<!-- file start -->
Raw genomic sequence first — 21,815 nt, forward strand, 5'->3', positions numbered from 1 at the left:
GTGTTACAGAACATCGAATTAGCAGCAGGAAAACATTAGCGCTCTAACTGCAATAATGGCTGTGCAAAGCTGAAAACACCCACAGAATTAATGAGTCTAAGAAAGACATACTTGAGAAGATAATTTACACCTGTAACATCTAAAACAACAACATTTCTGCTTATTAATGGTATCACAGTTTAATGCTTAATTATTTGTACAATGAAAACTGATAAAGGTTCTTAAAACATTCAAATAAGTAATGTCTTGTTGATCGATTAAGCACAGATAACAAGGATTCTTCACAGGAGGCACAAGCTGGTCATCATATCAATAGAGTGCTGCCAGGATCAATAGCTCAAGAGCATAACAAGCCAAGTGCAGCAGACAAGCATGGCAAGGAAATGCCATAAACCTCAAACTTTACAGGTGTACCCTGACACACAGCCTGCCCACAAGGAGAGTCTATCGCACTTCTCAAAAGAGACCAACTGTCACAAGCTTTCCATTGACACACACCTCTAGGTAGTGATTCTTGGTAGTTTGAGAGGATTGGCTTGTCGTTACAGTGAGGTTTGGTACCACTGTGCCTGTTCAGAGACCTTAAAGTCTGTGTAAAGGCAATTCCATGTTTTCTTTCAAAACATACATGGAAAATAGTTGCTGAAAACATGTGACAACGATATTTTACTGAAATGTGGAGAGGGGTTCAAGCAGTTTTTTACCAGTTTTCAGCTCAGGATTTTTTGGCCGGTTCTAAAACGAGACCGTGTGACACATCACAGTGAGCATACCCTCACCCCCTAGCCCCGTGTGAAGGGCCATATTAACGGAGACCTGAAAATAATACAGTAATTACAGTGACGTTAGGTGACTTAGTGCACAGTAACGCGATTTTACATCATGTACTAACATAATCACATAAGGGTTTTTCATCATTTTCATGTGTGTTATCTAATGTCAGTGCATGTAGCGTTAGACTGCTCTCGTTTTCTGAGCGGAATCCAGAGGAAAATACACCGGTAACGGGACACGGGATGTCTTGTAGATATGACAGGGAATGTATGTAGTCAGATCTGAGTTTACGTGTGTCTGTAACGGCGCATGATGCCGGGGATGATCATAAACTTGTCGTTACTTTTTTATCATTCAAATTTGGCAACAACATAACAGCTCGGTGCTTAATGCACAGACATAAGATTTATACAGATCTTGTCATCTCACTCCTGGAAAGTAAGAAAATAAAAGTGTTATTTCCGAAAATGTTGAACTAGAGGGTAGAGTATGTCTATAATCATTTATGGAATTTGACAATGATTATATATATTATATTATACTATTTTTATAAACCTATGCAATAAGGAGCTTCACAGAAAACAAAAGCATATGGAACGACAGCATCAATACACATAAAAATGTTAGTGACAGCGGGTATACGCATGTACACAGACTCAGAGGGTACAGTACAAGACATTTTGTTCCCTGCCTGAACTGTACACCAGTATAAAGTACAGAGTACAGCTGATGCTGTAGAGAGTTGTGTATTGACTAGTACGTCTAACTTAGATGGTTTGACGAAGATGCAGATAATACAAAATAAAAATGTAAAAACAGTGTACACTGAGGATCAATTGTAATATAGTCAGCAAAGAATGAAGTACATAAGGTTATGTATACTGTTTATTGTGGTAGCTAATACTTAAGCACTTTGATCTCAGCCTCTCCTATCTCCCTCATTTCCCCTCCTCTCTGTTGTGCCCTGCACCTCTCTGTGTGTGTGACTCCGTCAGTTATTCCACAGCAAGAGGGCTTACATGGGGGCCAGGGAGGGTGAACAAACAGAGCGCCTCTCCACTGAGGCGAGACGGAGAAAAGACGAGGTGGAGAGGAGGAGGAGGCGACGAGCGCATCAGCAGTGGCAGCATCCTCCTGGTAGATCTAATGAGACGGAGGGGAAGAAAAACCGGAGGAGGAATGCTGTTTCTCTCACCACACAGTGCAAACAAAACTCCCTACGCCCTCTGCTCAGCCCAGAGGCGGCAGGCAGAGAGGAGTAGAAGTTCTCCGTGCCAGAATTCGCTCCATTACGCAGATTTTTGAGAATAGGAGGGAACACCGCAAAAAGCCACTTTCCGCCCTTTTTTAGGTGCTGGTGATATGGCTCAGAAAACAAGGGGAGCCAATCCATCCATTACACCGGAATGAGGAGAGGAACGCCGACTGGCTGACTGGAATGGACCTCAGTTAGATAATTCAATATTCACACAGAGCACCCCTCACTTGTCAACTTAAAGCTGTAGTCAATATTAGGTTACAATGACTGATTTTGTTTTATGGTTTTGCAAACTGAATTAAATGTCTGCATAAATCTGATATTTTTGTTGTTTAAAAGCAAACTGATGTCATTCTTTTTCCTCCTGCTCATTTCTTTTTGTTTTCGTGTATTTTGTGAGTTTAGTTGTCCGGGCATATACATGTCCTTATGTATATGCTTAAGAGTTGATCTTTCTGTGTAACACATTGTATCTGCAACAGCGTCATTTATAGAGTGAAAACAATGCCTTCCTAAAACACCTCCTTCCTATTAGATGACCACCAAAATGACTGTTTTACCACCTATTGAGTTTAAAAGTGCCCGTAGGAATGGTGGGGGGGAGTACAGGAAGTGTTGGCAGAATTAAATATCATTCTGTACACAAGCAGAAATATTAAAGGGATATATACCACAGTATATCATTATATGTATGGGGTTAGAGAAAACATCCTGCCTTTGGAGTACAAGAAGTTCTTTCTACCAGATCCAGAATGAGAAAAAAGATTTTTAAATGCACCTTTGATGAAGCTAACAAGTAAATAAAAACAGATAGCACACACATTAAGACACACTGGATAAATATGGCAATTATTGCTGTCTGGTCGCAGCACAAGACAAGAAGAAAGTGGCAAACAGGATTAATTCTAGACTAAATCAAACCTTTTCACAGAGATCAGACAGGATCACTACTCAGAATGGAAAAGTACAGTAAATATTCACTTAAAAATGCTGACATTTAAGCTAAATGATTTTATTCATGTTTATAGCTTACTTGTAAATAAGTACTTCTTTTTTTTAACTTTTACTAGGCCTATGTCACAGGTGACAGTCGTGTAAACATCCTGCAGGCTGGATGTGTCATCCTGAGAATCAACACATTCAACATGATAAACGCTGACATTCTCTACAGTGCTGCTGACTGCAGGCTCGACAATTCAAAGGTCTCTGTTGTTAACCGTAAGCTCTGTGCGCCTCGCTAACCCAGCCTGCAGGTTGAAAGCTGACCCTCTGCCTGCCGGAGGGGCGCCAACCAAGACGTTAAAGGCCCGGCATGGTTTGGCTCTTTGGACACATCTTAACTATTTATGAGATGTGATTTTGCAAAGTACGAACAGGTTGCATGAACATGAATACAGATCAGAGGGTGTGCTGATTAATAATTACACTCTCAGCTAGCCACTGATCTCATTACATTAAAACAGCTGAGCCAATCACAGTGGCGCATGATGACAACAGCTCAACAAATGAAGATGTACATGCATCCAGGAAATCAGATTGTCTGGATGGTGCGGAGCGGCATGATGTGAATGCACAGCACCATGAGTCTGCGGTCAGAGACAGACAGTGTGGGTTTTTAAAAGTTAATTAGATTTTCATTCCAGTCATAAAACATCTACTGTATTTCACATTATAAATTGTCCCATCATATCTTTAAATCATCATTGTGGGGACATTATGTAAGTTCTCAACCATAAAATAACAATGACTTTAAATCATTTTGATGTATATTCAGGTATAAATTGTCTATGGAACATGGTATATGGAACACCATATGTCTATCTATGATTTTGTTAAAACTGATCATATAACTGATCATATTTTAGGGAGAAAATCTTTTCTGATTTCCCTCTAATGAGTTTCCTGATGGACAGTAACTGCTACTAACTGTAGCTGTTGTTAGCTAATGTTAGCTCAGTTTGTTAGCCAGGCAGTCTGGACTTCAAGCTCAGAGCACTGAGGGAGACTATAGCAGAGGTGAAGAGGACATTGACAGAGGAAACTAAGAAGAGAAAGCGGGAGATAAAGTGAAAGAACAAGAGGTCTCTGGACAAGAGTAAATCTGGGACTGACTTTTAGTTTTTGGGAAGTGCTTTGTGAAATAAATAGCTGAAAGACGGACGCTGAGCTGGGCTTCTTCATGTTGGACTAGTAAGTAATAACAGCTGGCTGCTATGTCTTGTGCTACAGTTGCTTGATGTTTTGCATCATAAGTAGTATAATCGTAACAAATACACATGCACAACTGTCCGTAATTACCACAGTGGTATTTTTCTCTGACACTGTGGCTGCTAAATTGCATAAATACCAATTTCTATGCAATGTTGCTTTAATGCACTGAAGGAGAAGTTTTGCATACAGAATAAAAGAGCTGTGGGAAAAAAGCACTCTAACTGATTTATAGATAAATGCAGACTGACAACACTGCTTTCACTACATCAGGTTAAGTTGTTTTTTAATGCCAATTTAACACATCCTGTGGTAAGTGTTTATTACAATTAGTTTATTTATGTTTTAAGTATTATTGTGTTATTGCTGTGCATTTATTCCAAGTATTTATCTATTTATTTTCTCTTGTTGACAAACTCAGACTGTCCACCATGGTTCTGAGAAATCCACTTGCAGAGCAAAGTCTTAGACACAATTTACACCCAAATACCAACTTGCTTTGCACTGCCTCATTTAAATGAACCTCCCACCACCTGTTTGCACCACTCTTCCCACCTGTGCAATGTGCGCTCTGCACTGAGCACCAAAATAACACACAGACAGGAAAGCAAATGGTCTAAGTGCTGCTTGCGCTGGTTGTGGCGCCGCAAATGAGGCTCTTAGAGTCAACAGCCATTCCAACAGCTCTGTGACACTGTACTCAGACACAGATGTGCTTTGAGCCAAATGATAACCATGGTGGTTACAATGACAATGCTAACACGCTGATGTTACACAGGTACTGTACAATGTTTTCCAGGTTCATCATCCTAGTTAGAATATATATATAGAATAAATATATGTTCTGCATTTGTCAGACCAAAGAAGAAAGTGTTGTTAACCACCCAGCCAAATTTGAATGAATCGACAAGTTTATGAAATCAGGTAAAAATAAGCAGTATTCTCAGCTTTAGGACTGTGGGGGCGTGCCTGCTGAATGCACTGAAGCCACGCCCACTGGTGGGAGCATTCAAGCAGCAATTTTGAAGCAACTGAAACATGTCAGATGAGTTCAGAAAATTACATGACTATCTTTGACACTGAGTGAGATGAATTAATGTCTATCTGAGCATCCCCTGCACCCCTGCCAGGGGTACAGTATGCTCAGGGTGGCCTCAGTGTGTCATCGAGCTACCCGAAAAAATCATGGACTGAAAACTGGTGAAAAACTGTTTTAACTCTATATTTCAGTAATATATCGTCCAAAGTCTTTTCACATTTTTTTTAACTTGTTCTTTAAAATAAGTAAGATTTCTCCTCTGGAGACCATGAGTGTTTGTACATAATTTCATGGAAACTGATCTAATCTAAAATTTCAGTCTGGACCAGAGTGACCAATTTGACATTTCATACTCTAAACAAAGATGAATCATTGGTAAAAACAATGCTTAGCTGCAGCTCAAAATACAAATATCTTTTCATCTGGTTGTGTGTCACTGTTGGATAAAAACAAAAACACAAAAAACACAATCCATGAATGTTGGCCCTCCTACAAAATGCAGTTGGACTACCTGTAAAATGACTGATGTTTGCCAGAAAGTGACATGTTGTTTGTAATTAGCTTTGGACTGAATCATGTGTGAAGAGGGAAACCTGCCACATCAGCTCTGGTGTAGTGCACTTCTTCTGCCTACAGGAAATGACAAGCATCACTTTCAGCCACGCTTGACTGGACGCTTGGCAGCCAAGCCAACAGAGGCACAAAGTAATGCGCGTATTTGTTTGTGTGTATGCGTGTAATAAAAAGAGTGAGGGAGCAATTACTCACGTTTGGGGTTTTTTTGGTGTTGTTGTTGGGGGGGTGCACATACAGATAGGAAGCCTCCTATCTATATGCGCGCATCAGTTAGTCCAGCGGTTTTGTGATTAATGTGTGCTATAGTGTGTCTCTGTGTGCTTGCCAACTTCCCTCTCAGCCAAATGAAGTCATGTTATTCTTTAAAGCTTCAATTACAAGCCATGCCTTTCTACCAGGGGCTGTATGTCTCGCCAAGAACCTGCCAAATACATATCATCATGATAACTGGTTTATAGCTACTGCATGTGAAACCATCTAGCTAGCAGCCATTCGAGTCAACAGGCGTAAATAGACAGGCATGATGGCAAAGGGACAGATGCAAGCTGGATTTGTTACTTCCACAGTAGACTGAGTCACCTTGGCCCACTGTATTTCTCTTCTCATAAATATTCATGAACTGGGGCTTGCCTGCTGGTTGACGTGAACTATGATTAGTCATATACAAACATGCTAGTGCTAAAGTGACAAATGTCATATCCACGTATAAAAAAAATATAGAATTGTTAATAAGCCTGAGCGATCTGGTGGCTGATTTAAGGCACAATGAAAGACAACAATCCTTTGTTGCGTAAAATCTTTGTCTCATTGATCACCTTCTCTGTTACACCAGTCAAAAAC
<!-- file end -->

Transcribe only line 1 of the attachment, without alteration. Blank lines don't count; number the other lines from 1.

Raw genomic sequence first — 21,815 nt, forward strand, 5'->3', positions numbered from 1 at the left: